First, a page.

This was a unique and challenging custom framing design. The napkin is fragile, and the drawing has faded. I had to frame it so it would look special but still maintain the artwork as a focal point. Inspired by the history of innovation at Oliver Brothers, which invented the first vacuum press for re-lining paintings in 1933, I worked with Prisma Frames (Bella Moulding) to devise a cutting-edge method for floating two seamless acrylic frames.
The outside floater frame is solid sawdust in color, while the inner frame contains a barely visible pattern of the same color. Both frames are adhered together through solid acrylic backing plates. A wide Crescent museum rag mat completes the monochromatic design, with a seamless gilded moon-gold fillet adding a sophisticated classical appeal. The napkin itself is hinged to a Crescent Museum Framing Art on a Napkin rag mat substrate, and the overall piece is glazed with Optium Museum Acrylic for maximum clarity and UV protection.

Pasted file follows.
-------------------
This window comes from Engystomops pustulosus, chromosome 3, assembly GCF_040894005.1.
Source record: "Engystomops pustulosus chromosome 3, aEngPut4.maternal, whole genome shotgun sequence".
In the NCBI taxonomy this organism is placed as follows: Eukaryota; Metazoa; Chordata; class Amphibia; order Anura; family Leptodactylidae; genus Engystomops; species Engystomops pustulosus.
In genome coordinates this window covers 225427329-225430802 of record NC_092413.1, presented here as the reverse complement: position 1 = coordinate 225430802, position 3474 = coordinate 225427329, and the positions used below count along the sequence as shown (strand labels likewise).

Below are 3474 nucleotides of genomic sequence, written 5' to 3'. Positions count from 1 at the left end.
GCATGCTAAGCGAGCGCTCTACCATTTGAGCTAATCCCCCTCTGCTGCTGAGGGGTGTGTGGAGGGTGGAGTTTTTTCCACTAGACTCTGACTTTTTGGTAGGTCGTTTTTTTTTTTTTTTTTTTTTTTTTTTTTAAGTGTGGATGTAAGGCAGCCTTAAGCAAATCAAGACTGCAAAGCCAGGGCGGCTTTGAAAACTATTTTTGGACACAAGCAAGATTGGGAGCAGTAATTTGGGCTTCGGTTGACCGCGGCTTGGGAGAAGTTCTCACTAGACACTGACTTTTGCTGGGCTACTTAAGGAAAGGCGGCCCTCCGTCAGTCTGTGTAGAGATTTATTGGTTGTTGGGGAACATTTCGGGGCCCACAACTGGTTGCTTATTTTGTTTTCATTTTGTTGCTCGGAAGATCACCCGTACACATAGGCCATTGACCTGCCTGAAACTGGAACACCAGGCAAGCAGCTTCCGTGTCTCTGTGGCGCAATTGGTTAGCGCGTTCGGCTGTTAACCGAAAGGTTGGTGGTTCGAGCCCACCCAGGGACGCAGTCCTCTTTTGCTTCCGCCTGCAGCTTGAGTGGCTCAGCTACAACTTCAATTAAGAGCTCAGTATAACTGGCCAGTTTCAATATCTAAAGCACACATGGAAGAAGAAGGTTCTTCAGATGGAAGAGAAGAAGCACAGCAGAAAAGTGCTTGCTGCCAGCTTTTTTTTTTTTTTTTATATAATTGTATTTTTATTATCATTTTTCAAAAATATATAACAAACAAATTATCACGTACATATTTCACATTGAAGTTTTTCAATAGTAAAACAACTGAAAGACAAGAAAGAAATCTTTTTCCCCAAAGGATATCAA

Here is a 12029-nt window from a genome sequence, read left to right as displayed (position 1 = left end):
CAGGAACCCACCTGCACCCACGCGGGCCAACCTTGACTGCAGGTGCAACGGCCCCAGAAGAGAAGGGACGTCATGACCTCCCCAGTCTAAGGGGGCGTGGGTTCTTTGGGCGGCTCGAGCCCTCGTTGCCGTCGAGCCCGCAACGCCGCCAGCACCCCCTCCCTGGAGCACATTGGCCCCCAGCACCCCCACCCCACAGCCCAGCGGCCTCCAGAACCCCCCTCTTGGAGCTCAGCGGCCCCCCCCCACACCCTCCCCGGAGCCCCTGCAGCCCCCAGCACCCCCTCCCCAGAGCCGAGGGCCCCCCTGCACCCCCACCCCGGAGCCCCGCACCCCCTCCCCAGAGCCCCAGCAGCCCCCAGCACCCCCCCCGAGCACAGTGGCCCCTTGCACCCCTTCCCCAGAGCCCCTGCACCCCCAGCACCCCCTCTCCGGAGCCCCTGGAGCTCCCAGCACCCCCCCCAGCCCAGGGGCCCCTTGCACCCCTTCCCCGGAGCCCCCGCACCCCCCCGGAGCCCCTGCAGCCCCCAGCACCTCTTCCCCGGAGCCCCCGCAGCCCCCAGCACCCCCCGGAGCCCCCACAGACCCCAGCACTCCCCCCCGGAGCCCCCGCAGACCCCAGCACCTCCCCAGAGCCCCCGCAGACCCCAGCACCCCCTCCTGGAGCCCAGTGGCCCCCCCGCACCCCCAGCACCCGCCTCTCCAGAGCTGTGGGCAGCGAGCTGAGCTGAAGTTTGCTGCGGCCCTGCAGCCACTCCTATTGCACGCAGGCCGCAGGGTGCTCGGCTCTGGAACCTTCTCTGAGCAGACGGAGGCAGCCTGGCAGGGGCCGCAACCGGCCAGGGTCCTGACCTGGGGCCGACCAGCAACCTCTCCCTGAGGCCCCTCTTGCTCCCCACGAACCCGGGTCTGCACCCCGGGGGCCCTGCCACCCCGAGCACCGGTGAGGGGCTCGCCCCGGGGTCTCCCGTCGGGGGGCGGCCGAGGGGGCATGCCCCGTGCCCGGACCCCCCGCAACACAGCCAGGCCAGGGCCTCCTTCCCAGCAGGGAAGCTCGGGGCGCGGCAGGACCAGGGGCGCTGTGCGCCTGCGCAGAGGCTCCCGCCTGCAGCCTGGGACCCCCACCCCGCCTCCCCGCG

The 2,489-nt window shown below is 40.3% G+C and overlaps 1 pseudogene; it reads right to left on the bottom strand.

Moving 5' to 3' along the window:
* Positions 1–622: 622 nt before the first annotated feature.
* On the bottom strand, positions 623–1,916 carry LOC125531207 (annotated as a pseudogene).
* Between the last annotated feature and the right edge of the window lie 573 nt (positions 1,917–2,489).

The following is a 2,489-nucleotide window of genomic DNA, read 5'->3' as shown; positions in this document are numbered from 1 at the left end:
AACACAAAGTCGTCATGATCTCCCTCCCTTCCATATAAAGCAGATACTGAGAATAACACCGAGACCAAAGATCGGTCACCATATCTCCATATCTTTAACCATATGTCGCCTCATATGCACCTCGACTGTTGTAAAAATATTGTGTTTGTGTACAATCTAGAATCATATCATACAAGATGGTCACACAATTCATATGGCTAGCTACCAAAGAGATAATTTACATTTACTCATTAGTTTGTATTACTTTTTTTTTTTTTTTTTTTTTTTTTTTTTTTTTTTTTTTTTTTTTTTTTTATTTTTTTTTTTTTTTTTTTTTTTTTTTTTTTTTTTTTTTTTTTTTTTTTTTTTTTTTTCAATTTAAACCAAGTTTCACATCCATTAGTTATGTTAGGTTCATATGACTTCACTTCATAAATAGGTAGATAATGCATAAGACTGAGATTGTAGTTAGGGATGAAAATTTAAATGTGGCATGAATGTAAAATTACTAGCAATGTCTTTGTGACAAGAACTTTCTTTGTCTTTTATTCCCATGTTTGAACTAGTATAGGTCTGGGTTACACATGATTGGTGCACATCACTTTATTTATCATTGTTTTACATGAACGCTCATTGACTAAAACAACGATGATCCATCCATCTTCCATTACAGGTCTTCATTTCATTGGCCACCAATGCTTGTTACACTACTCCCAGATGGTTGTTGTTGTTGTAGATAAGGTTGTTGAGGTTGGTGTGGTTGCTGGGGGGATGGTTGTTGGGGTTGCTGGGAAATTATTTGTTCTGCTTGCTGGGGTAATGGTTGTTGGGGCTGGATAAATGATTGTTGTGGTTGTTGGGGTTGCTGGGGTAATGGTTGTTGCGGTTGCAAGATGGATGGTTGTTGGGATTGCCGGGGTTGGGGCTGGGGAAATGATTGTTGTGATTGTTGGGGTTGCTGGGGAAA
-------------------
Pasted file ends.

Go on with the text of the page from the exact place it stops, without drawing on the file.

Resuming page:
The result is a minimalistic contemporary design that leaves the artwork as the undeniable focal point. Two Prisma frames offer an architectural gravitas that pays homage to more conventional layered framing. The airiness of the acrylic, however, softens the overall feeling of the piece, allowing for a larger frame and mat while also highlighting the smoky delicacy of the image. Finally, a slight reddish rub was applied to the fillet to complement similar tones in the portrait’s ink, which has begun to oxidize with age. The combination of frames, mat, and fillet present clean lines that invite the viewer to linger without being distracted, ultimately drawing the eye to the image at the center.